Expert Warns You Should Never Wee ‘Just In Case’ Before Leaving The House

An expert is warning people to never wee 'just in case' before leaving the house. 
Credit: @gynaegirl/Instagram & Alamy

An expert is warning people to never wee ‘just in case’ before leaving the house. 

The average person urinates between six and seven times a day, according to the Bladder and Bowel Community.

Depending on what’s happening in someone’s day-to-day routine, they may go more often than usual.

Although this might seem like a good idea, you may be surprised to learn that this isn’t actually the case.

If anything, you could be training your bladder into a ‘really bad habit’ that will affect you later on in life.

An expert is now going viral after explaining the facts, and hopefully, she’ll deter you from ever going to the loo… ‘just in case’.

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Tiffany Sequeira, who is a specialist pelvic health physiotherapist, says that it isn’t ideal to go for a wee when you don’t really need to go.

She explains to the Metro: “It’s actually a really bad habit for your bladder.

“Going for a wee when you don’t feel the immediate need to do so strains your bladder to empty when it isn’t actually full yet.”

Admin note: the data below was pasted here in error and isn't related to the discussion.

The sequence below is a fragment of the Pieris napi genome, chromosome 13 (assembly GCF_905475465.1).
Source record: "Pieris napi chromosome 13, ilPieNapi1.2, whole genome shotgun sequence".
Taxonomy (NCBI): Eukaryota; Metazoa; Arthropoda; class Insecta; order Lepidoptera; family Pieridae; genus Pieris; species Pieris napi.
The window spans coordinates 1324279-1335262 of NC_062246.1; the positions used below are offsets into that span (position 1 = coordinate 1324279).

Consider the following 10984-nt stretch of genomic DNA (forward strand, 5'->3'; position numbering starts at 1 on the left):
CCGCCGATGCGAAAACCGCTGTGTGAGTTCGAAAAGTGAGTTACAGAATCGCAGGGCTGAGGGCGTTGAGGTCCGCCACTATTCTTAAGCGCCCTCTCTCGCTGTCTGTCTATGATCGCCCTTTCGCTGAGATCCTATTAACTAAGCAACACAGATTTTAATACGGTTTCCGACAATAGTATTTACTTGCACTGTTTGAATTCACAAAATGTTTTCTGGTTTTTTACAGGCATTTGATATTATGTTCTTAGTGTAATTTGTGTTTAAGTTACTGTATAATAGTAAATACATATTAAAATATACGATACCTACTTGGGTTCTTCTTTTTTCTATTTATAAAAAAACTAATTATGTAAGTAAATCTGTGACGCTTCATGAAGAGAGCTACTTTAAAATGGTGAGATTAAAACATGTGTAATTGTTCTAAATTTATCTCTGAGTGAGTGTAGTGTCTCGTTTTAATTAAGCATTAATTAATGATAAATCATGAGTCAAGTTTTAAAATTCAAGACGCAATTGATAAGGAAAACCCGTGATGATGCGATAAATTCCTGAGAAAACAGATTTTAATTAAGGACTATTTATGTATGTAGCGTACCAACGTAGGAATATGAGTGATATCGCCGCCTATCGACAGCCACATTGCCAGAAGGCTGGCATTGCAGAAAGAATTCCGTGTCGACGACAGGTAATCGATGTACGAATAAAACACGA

Apparently, if you do this regularly, you could unintentionally be confusing the signals between your bladder and brain.

Sequeira explains that when your bladder fills, a signal is sent to your brain when the urine is pressing against the bladder wall.

The expert is warning people to never wee ‘just in case’ before leaving the house. Credit: Alamy

So basically, if it isn’t pressing against the wall – you’re creating some confusing signals.

Sequeira continues: “Going on that first signal to pass urine – or even worse going when you don’t feel the urge to pass urine ‘just in case’ – can result in a bladder signalling dysfunction.

“Over time your bladder becomes accustomed to passing urine at a lower capacity than normal resulting in a ‘weak bladder’, as some refer to.”

However, you may not be able to help frequently visiting the loo.

In this case, Sequeira suggests that you incorporate some pelvic floor exercises into your routine, as this will help your bladder and bowel.


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You will be able to feel your pelvic floor muscles if you try and stop the flow of urine when on the toilet.

However, it’s not advised you regularly do this, as it can be harmful.

On the NHS website, it advises you to get yourself into a comfortable sitting position and squeeze the pelvic floor muscles around 10 to 15 times.

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This doesn’t require you to hold your breath or tighten your stomach, bottom or thigh muscles.

If you fancy trying this out, make sure not to overdo it and each week, just add a few more squeezes.

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Written by Aimee Walker

Aimee is a senior content editor at IGV who specialises in finding the best original stories, trending topics and entertainment news. She graduated from Birmingham City University with a degree in Media and Communications.